Tate Evans will forever be remembered at Richmond Hill High School as a state wrestling champion. He will be remembered in state wrestling lore as the guy who won a state championship despite suffering a broken nose and two broken fingers.
Evans will take those memories with him to Newberry College as he signed a letter of intent Monday to continue his wrestling career with the Wolves who are a national power at the NCAA Division II level.
The 170-pounder was one of three Wildcats athletes who announced their college plans. Anthony Taylor, who finished third in the state wrestling meet at 160 pounds, is going to Averett University and Christian Boggs will continue his football career at Methodist University.
“This a pretty good day when you have two wrestlers sign,” Coach Bill Evans said. “It’s a really good day when one of them is your son.” Many would think going to Newberry was a no-brainer for Evans where his older brother, Will, earned All America honors this season as a 157-pound sophomore but there was more to it than having the opportunity to join a brother with whom he is close.
“Will had a part in it, but not a huge part,” Evans said of his decision to sign with Newberry. “I signed with them because I wanted to go there. “Being familiar with the school and knowing the coaches helped in my decision. I really like the coaches and the school.”
Will Evans was 11-5 this past season at Newberry and finished eighth in the NCAA national tournament which earned him All America honors. Earlier he had finished second in the Super Region II tournament after winning seven of his last eight regular season matches.
Evans was also named an All America Scholar by the National Wrestling Coaches Association for his performance on both the mat and in the classroom. Newberry competes in the South Atlantic Conference Carolinas.
The opportunity to continue his career with Newberry is part of a lifelong dream, Tate Evans said.
“This means a lot to me,” Evans said. “I’ve been looking forever to signing. This is something I’ve wanted since I started.”
While he was proud of his son, Coach Evans was also obviously as proud and happy for Taylor who was a late starter in wrestling.
“His ceiling is not close to being met because of his work ethic,” Evans said of Taylor. “He wrestled two months in middle school and did not wrestle as a freshman.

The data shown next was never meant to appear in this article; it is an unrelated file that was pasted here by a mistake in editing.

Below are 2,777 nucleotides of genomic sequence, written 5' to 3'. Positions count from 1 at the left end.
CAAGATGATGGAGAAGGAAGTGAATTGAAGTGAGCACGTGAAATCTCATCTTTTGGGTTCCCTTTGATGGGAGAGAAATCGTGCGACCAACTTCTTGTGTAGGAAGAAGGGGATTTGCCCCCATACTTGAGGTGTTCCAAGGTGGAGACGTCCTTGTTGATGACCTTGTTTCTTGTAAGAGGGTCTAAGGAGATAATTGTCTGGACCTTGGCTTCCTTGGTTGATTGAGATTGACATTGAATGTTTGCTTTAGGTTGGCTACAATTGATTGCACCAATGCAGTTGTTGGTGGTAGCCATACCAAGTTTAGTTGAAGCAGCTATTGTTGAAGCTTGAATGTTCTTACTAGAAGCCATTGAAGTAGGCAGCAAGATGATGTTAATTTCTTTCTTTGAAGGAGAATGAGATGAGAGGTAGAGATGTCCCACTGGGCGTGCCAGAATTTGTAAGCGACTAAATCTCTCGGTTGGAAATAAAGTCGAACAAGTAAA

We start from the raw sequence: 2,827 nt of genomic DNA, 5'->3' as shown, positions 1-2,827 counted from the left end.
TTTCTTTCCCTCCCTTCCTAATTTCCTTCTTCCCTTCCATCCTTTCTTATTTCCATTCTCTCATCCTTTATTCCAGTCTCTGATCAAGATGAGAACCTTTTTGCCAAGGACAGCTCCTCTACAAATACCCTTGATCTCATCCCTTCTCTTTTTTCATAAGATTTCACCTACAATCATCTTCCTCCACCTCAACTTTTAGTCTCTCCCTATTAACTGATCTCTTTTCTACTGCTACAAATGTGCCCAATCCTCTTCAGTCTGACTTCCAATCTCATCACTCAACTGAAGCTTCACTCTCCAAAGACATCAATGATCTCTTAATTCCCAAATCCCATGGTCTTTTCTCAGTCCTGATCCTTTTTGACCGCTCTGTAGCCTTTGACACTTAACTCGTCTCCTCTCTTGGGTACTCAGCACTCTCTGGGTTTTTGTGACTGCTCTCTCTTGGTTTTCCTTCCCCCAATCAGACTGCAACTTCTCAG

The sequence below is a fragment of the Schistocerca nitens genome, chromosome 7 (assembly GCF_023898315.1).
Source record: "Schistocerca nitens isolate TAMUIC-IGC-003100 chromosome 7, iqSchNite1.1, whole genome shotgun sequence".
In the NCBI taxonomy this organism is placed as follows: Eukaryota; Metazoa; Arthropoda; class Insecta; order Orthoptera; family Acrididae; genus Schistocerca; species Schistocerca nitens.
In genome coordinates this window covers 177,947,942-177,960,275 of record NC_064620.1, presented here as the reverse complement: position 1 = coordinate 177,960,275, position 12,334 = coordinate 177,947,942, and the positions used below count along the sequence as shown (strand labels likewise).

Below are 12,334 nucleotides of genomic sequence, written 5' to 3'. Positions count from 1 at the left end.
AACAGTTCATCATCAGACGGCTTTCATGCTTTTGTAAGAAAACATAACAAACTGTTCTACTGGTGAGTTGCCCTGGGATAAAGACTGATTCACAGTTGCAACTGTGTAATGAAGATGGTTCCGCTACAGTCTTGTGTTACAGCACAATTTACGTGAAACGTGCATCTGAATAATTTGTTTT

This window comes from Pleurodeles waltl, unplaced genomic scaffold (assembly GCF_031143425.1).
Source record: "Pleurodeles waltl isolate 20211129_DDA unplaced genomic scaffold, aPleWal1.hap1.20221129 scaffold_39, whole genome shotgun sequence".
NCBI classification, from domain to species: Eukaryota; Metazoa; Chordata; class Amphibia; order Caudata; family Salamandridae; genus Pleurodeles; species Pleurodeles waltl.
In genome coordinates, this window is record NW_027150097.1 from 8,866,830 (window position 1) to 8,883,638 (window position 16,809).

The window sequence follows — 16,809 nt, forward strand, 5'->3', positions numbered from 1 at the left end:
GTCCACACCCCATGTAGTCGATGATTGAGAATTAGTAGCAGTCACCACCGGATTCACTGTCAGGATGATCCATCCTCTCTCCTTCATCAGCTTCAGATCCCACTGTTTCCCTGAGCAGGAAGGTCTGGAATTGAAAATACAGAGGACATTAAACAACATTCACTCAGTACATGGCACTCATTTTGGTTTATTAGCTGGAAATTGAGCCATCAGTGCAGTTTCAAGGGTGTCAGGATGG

“Every year he won the Hard Work Award,” said Evans of Taylor who was joined at the signing by his mother Tarree.
Averett University is located in Danville, Va., and competes at the Division III level in the USA South Conference.
“This is a great opportunity for me,” Taylor said. “It’s a day I’ve been looking forward to since I started wrestling. I like Averett because it’s a tight knit community.”
Boggs became the ninth football player to sign a letter of intent to play collegiately capping a three-year career with the Wildcats.
Coach Matt Lezotte believes the best is to come for the talented Boggs who was an integral part of the Wildcats offense. Methodist, incidentally, is also a member of the USA South Conference.
“The thing that sets him apart is his skill set,” Lezotte said of Boggs who will play slot receiver for the Monarchs. “He can do so many things on the offensive side of the ball.
“We had to be creative to get the ball in his hands. He comes up big in big games.”
Boggs came to Richmond Hill from Ashland, Ky., in mid-year of his freshman year and playing football helped him to quickly assimilate and make friends.
“I’ve made a lot of friends,” Boggs said. “It was a big adjustment going from a 1A school to 6A football.
“Football helped me make friends and bring me (personality) out. I’m not a real talker.”
Boggs said one of the things he was most proud of was the Wildcats reaching the Final Four in the football playoffs his junior year after beating Valdosta in a quarterfinal game.
“Everyone showed up for the final four games of that season,” Boggs said. “It was awesome.
“I just want to thank everyone who has helped me to become the man I am today.”